William Michael Rooke

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William Michael Rooke (29 September 1794 – 14 October 1847), was an Irish violinist and composer.


The son of a Dublin tradesman, he was born William Michael O'Rourke in South Great George's Street.

He studied counterpoint with Philip Cogan and was probably self-taught on the violin. In 1813 he took up music as a profession and anglicised his surname to Rooke. The young Michael William Balfe was among his pupils on the violin (between 1815 and 1817). While chorus master and deputy leader of the orchestra at Crow Street Theatre between 1817 and 1823, Rooke composed his first opera Amilie, or the Love Test, which, however, was not performed until 1837 (at Covent Garden Theatre, London). Balfe himself sang in the opera at an 1838 performance in Dublin.[1]

In 1821 he moved to England and had his musical play The Pirate performed at the Drury Lane Theatre, London, in January 1822. He performed in Birmingham in 1826 and in London, where he was chorusmaster at Drury Lane under Thomas Simpson Cooke (from 1826) led the orchestra at the Vauxhall Gardens concerts (1830-1833) under Henry Bishop. Rooke's opera Henrique (1839), although favourably received, was withdrawn, possibly following arguments with William Macready, the manager, and his further works Cagliostro and The Valkyrie remained unperformed. Besides operas, Rooke also composed a number of songs.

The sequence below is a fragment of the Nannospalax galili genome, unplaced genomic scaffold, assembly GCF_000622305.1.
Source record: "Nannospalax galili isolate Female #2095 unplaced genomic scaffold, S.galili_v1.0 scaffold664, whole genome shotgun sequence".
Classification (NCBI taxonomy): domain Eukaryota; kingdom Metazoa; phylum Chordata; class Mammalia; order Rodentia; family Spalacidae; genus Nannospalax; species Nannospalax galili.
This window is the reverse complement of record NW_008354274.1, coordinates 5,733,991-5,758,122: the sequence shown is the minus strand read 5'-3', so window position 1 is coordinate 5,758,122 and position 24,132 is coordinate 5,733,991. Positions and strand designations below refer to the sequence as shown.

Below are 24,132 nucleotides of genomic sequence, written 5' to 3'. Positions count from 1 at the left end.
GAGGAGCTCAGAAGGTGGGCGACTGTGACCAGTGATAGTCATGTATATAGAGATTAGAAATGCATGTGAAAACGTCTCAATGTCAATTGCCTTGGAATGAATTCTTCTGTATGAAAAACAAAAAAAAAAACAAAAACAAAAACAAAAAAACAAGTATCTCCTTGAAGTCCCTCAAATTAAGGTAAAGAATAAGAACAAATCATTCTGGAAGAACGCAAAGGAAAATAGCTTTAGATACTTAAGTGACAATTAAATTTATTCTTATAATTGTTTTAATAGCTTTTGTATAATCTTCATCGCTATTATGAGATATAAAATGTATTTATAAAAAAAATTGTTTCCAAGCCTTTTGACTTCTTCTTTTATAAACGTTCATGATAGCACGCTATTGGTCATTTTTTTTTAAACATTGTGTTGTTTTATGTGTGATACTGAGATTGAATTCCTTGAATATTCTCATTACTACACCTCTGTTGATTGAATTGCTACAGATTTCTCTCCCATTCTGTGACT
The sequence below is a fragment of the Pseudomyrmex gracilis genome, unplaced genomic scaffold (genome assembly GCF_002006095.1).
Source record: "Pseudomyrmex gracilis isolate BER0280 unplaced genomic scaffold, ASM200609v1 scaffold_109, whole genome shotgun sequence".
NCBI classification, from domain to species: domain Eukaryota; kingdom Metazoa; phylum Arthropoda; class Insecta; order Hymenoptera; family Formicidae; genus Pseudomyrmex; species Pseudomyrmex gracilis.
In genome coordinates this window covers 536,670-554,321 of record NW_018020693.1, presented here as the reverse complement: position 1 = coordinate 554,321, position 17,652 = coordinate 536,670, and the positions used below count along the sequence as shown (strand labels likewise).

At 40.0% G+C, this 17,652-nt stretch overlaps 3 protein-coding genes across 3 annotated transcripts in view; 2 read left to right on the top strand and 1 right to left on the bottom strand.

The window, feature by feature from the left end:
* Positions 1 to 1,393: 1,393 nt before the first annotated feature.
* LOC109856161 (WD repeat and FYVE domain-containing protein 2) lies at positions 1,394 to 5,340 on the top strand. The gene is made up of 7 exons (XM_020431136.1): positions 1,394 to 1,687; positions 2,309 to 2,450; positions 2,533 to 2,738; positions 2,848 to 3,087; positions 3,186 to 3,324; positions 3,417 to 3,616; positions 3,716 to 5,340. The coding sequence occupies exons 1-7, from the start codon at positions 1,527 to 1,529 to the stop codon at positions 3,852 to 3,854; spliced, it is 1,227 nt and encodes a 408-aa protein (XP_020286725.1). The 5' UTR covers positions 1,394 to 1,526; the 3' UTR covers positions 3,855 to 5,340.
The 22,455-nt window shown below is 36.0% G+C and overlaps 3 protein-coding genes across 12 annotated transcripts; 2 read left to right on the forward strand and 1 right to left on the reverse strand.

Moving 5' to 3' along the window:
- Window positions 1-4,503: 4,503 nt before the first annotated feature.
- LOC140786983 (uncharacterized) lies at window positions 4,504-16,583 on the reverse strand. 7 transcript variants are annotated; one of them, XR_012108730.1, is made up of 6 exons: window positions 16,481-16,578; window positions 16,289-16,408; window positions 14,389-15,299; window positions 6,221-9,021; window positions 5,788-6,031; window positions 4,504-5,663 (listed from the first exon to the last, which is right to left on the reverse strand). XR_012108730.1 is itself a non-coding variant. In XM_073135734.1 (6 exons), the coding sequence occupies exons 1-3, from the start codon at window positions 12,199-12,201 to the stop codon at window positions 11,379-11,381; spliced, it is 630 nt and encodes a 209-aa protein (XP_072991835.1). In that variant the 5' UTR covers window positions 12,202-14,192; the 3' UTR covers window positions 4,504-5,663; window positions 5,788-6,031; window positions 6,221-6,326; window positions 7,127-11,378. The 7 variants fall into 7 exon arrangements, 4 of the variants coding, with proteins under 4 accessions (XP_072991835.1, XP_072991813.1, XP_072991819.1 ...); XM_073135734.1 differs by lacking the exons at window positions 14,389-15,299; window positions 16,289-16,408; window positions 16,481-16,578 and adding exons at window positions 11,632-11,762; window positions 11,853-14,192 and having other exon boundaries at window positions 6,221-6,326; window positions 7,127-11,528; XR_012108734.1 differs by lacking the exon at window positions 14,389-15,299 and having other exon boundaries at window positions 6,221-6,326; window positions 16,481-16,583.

Rooke died at Fulham and was buried in Brompton Cemetery.

Notes and references[edit]

  1. ^ William Tyldesley: Michael William Balfe. His Life and His English Operas (Aldershot: Ashgate, 2003), p. 11–2.


  • William Toynbee (ed.): The Diaries of William Charles Macready (London, 1912).
  • Ita M. Hogan: Anglo-Irish Music 1780–1830 (Cork: Cork University Press, 1966).
  • Paul Collins: "Rooke, William Michael", in: The Encyclopaedia of Music in Ireland, ed. H. White & B. Boydell (Dublin: UCD Press, 2013), p. 889–90.

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